January is often a time for healthy resolutions; Eating right, exercising, sleeping more and breaking bad habits. Yet, even with the best intentions, accomplishing all the lofty goals we set can be daunting.
Shannon Slovensky, M.Ed., an exercise physiologist with the UVA Exercise Physiology Core Laboratory, explains that adopting a strength training routine should be manageable.
“Exercise doesn’t have to be a formal class at the gym, and you don’t need to hire a personal trainer to get in shape,” Slovensky says.
According to lab director Art Weltman, PhD, “There are numerous benefits to strength training, including reducing the signs and symptoms of a number of diseases and improving quality of life.”
With strength and ease in mind, Slovensky designed the following workout that can be done at home or in the office.
It requires a desk chair and a set of moderate hand weights (5-10 pounds). If you are not currently strength training, this can help get you started. If you are already strength training, this is a great way to add strength exercises if you miss your normal routine.
Before beginning these exercises:
- Make sure the chair is stable by turning it around and securing against your desk or a wall.
- Warm up by marching in place a few times, rolling the shoulders up, back and around and reaching the arms overhead.
Perform 10-12 repetitions of each exercise and gradually progress to 3 sets. Maintain slow-controlled movements, and don’t forget to breathe!
Chair Abdominal Curl
Scoot your body to the front edge of your desk chair. Curve your body back until you feel your shoulders graze the back of the desk chair; then curve forward again. This exercise should be felt in the front of the torso (rectus abdominus and obliques), not the lower back!
Note: If you feel it in your lower back, try curving towards your tailbone more as you curve back and relax your hips.
Place your hands shoulder-width apart. Lower your chest towards the chair, and press back up to the starting position. Maintain a slight engagement of your abdominal, glute and leg muscles to prevent hips from sagging to the floor; in other words, imagine your body as a long, stable line from the crown of your head to your heels.
Note: Beginners can perform the same exercise by placing hands on the desk or wall for a more stable surface.
Chair Abdominal with Oblique Twist
Scoot your body to the front edge of your desk chair. Curve back, as you did in the chair abdominal curl. Then rotate your torso to the right as you lift your right knee up. Then repeat, rotating to the left and lifting your left knee.
Stand with your back to the wall and your inner legs touching. Slide your body down the wall until your knees are bent to almost 90 degrees. Hold this position for 40-60 seconds. Repeat.
Note: This exercise should be felt in the muscles of the thigh and the glutes, not in the knee joint. If this causes knee pain, modify or skip.
Stand with your legs shoulder-distance apart and knees slightly bent. Hold hand weights in front of you with palms facing inward. Raise the weights out to the side, initiating the movement with the muscles between your shoulder blades. Keep elbows slightly bent. Return to start and repeat.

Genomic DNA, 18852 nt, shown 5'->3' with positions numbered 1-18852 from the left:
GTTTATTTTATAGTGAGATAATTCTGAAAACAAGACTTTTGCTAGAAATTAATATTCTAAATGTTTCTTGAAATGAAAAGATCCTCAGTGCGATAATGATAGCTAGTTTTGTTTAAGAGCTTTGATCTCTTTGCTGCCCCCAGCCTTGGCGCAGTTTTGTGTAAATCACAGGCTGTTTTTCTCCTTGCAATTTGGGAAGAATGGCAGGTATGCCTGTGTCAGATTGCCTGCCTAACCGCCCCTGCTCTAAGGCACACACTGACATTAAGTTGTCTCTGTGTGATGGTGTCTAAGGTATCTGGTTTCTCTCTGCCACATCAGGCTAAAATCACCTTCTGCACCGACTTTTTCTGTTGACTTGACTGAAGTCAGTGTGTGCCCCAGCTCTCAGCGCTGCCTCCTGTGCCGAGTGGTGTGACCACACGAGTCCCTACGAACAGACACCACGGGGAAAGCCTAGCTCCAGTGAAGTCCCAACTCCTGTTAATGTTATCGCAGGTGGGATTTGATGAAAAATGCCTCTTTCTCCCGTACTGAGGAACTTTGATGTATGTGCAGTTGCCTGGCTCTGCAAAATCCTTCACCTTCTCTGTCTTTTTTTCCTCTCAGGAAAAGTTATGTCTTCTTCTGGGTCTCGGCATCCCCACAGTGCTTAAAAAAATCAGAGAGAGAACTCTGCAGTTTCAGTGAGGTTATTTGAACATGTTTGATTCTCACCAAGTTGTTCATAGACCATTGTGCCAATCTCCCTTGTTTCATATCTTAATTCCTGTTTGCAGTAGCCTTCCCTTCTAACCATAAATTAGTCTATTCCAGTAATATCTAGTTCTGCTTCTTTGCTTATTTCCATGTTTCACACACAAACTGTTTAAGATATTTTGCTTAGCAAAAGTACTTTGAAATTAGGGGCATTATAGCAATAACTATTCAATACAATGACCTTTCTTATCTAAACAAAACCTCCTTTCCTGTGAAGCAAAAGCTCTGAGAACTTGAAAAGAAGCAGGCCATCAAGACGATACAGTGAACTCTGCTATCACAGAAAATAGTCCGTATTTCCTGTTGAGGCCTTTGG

Squat and Overhead Press
Begin by standing with your feet hip-distance apart and holding hand weights by your side. Squat down, shifting your hips back (as though you are going to sit in a chair). Keep your back as straight as possible, so that the work comes from bending your legs, not from rounding your spine.
Use strong legs, to press back to standing, then curl the hand weights towards your shoulders (as in a bicep curl), then press the weights overhead (like an overhead press). Slowly lower the weights to the starting position and repeat.
Begin in a low-lunge position; with your right leg forward and your left leg back with your back toes curled under. Press firmly into both feet to bring yourself to standing position. Then slowly lower your body down until your knee almost touches the floor. Then press back to standing.
Note: Hand weights are optional and this can be modified for beginners or those with knee pain by lowering halfway down.
One-legged Dead Lift
Begin by standing on one leg holding one hand weight in your right hand. Reach the hand weight toward to ground keeping your back straight. As you tip your body forward, the non-standing leg will reach back behind you for counter balance. To return to standing, press your standing leg into the ground and use your leg and glute strength to return to standing. Repeat.
Note: Hand weight is optional.
Side Plank with Rotation
Place your right hand on desk and walk your body out to a side plank position. Reach your left hand into the air. Rotate your torso towards the floor and reach the left and under your lower side ribs. Rotate back to starting position.
Note: This targets the shoulder stabilizers and obliques. Working these muscles requires rotating the torso (not just moving the raised arm). This can also be done on the floor for more challenge.
Place your hands on the sides of the chair and scoot your body forward until your hips drop off the chair.
Bend your arms, moving the elbows back behind you and lower your hips closer to the floor.
Press back up to start and repeat.
Keep Your Resolutions
Ready to Make a Change?
Consider establishing a baseline to track your progress – from simple at-home measurements to advanced fitness level and body composition assessments. Knowing where you started can help you measure accomplishments.
Get Even More Exercise Advice
For more exercise advice, training tips and fitness tutorials, follow the Exercise Physiology Core Lab on Facebook.